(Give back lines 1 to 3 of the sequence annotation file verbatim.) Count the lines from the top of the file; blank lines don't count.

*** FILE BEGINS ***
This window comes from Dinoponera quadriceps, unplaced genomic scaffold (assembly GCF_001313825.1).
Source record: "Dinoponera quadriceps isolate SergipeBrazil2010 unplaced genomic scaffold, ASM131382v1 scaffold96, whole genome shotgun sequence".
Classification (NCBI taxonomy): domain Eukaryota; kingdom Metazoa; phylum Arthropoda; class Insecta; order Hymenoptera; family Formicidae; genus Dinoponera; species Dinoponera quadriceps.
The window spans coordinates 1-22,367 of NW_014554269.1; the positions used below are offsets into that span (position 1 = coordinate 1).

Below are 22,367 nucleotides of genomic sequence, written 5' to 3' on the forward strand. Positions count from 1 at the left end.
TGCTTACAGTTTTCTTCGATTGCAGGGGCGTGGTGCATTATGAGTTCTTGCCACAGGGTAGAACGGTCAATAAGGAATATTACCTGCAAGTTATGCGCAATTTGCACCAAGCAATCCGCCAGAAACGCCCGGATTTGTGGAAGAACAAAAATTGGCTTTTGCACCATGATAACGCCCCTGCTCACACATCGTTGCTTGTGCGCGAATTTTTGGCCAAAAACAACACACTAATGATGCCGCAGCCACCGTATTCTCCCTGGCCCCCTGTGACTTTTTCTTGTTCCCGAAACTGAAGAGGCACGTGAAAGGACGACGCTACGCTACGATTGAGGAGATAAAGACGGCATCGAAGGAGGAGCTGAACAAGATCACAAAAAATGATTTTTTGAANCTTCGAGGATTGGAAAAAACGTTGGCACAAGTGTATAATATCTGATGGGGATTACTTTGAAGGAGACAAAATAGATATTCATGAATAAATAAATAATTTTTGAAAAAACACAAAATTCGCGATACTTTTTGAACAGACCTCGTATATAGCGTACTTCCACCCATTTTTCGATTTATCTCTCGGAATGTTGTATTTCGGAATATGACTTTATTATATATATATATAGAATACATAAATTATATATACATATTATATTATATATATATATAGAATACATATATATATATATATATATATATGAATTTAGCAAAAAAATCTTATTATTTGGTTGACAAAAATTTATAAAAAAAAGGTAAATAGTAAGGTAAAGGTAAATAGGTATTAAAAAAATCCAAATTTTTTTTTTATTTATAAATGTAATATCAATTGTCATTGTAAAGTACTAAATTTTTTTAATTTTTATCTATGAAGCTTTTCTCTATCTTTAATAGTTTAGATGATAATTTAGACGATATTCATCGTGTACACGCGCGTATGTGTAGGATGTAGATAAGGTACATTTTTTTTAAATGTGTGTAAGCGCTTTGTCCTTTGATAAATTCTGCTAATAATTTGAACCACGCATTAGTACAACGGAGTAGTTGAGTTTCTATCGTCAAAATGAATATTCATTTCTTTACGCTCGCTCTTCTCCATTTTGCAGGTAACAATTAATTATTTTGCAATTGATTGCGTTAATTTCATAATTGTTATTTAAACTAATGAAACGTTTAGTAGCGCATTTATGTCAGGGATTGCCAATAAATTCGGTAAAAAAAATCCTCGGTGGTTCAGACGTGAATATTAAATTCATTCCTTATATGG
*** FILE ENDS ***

This window comes from Dinoponera quadriceps, unplaced genomic scaffold (assembly GCF_001313825.1).
Source record: "Dinoponera quadriceps isolate SergipeBrazil2010 unplaced genomic scaffold, ASM131382v1 scaffold96, whole genome shotgun sequence".
Classification (NCBI taxonomy): domain Eukaryota; kingdom Metazoa; phylum Arthropoda; class Insecta; order Hymenoptera; family Formicidae; genus Dinoponera; species Dinoponera quadriceps.